Phoenix v1.2.3 Phoenix.View

Defines the view layer of a Phoenix application.

This module is used to define the application main view, which serves as the base for all other views and templates in the application.

The view layer also contains conveniences for rendering templates, including support for layouts and encoders per format.

Examples

Phoenix defines the view template at web/web.ex:

defmodule YourApp.Web do
  def view do
    quote do
      use Phoenix.View, root: "web/templates"

      # Import common functionality
      import YourApp.Router.Helpers

      # Use Phoenix.HTML to import all HTML functions (forms, tags, etc)
      use Phoenix.HTML
    end
  end

  # ...
end

We can use the definition above to define any view in your application:

defmodule YourApp.UserView do
  use YourApp.Web, :view
end

Because we have defined the template root to be “web/templates”, Phoenix.View will automatically load all templates at “web/templates/user” and include them in the YourApp.UserView. For example, imagine we have the template:

# web/templates/user/index.html.eex
Hello <%= @name %>

The .eex extension is called a template engine which tells Phoenix how to compile the code in the file into actual Elixir source code. After it is compiled, the template can be rendered as:

Phoenix.View.render(YourApp.UserView, "index.html", name: "John Doe")
#=> {:safe, "Hello John Doe"}

We will discuss rendering in detail next.

Rendering

The main responsibility of a view is to render a template.

A template has a name, which also contains a format. For example, in the previous section we have rendered the “index.html” template:

Phoenix.View.render(YourApp.UserView, "index.html", name: "John Doe")
#=> {:safe, "Hello John Doe"}

When a view renders a template, the result returned is an inner representation specific to the template format. In the example above, we got: {:safe, "Hello John Doe"}. The safe tuple annotates that our template is safe and that we don’t need to escape its contents because all data was already encoded so far. Let’s try to inject custom code:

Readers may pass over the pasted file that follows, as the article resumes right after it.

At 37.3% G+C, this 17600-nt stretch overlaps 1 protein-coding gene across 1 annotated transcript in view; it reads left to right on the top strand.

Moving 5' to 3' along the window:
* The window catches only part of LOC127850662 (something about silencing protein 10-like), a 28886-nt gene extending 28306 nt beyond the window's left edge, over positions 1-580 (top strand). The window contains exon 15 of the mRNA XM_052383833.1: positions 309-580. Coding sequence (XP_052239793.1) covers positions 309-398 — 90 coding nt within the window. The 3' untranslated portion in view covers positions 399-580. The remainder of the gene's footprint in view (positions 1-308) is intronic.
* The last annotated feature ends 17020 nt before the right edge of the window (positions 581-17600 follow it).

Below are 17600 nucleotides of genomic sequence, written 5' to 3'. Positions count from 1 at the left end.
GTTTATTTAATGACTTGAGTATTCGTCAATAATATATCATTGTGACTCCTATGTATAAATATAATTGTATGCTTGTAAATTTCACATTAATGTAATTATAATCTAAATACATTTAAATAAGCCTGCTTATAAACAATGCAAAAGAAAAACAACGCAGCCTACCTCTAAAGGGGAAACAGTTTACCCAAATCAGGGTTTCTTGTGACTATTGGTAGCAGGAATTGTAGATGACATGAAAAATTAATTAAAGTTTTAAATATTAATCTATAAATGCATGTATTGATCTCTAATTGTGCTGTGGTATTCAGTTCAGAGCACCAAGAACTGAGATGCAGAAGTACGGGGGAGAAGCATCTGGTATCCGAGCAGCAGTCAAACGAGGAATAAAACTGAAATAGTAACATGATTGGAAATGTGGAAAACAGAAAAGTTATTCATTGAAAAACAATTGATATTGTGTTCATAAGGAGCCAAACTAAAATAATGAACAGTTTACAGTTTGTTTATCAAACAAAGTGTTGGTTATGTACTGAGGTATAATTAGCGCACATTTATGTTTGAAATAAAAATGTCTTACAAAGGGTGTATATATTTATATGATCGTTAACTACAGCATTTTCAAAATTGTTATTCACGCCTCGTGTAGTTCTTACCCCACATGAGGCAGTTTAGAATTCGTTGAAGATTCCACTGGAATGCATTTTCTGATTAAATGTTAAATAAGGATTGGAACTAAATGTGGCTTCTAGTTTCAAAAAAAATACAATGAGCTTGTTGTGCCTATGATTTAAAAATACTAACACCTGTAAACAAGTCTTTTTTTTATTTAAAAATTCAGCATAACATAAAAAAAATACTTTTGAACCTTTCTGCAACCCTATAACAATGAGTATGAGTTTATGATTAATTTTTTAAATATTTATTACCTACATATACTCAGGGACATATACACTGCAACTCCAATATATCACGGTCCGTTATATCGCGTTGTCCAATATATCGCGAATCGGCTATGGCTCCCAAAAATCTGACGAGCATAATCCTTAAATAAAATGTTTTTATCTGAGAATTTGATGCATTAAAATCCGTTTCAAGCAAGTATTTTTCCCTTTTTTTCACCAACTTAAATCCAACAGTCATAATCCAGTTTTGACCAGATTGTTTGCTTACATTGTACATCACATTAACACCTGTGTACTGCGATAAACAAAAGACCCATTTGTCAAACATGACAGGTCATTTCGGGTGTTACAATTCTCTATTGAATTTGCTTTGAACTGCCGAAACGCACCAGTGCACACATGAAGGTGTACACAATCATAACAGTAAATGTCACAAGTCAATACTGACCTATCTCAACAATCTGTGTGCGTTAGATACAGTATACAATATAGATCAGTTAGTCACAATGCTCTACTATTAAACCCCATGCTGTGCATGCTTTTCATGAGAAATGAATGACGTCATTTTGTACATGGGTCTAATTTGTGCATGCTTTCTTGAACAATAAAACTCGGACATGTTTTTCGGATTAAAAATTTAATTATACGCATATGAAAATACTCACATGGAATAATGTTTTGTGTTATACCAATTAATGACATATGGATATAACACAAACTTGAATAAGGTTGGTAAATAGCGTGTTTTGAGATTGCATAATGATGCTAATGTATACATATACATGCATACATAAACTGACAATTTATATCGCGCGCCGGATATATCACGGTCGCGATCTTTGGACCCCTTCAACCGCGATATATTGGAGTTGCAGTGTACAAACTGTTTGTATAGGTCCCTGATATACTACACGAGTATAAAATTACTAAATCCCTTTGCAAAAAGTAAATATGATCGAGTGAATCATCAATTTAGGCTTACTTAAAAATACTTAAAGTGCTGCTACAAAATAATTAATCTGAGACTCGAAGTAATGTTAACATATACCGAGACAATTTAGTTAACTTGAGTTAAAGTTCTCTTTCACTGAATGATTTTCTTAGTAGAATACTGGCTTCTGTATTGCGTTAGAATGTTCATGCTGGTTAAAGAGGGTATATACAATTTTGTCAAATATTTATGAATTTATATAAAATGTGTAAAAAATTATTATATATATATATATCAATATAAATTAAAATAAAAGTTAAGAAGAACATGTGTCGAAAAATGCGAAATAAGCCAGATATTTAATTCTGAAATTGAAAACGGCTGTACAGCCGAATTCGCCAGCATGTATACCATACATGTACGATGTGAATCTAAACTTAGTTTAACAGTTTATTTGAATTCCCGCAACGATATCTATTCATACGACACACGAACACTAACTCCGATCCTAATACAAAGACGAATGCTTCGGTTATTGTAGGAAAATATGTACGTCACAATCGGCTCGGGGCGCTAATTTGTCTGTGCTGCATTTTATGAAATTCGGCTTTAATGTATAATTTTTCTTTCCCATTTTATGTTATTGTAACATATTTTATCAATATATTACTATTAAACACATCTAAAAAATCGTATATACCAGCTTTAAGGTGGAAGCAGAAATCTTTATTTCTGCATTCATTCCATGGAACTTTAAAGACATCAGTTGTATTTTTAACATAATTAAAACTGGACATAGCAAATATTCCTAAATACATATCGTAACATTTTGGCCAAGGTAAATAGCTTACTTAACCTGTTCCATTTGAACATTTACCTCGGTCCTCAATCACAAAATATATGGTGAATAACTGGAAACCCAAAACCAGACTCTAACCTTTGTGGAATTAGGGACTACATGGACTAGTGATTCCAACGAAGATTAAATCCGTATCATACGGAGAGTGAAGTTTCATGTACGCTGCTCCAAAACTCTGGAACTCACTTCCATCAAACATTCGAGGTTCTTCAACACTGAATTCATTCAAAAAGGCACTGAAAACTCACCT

Phoenix.View.render(YourApp.UserView, "index.html", name: "John<br />Doe")
#=> {:safe, "Hello John&lt;br /&gt;Doe"}

This inner representation allows us to render and compose templates easily. For example, if you want to render JSON data, we could do so by adding a “show.json” entry to render/2 in our view:

defmodule YourApp.UserView do
  use YourApp.View

  def render("show.json", %{user: user}) do
    %{name: user.name, address: user.address}
  end
end

Notice that in order to render JSON data, we don’t need to explicitly return a JSON string! Instead, we just return data that is encodable to JSON.

Both JSON and HTML formats will be encoded only when passing the data to the controller via the render_to_iodata/3 function. The render_to_iodata/3 uses the notion of format encoders to convert a particular format to its string/iodata representation.

Phoenix ships with some template engines and format encoders, which can be further configured in the Phoenix application. You can read more about format encoders in Phoenix.Template documentation.

Summary

Functions

Renders a template only if it exists

Renders a single item if not nil

Renders the template and returns iodata

Renders the template and returns a string

Macros

When used, defines the current module as a main view module

Functions

render(module, template, assigns)

Renders a template.

It expects the view module, the template as a string, and a set of assigns.

Notice this function returns the inner representation of a template. If you want the encoded template as a result, use render_to_iodata/3 instead.

Examples

Phoenix.View.render(YourApp.UserView, "index.html", name: "John Doe")
#=> {:safe, "Hello John Doe"}

Assigns

Assigns are meant to be user data that will be available in templates. However there are keys under assigns that are specially handled by Phoenix, they are:

  • :layout - tells Phoenix to wrap the rendered result in the given layout. See next section.

The following assigns are reserved, and cannot be set directly:

  • @view_module - The view module being rendered
  • @view_template - The @view_module’s template being rendered

Layouts

Templates can be rendered within other templates using the :layout option. :layout accepts a tuple of the form {LayoutModule, "template.extension"}.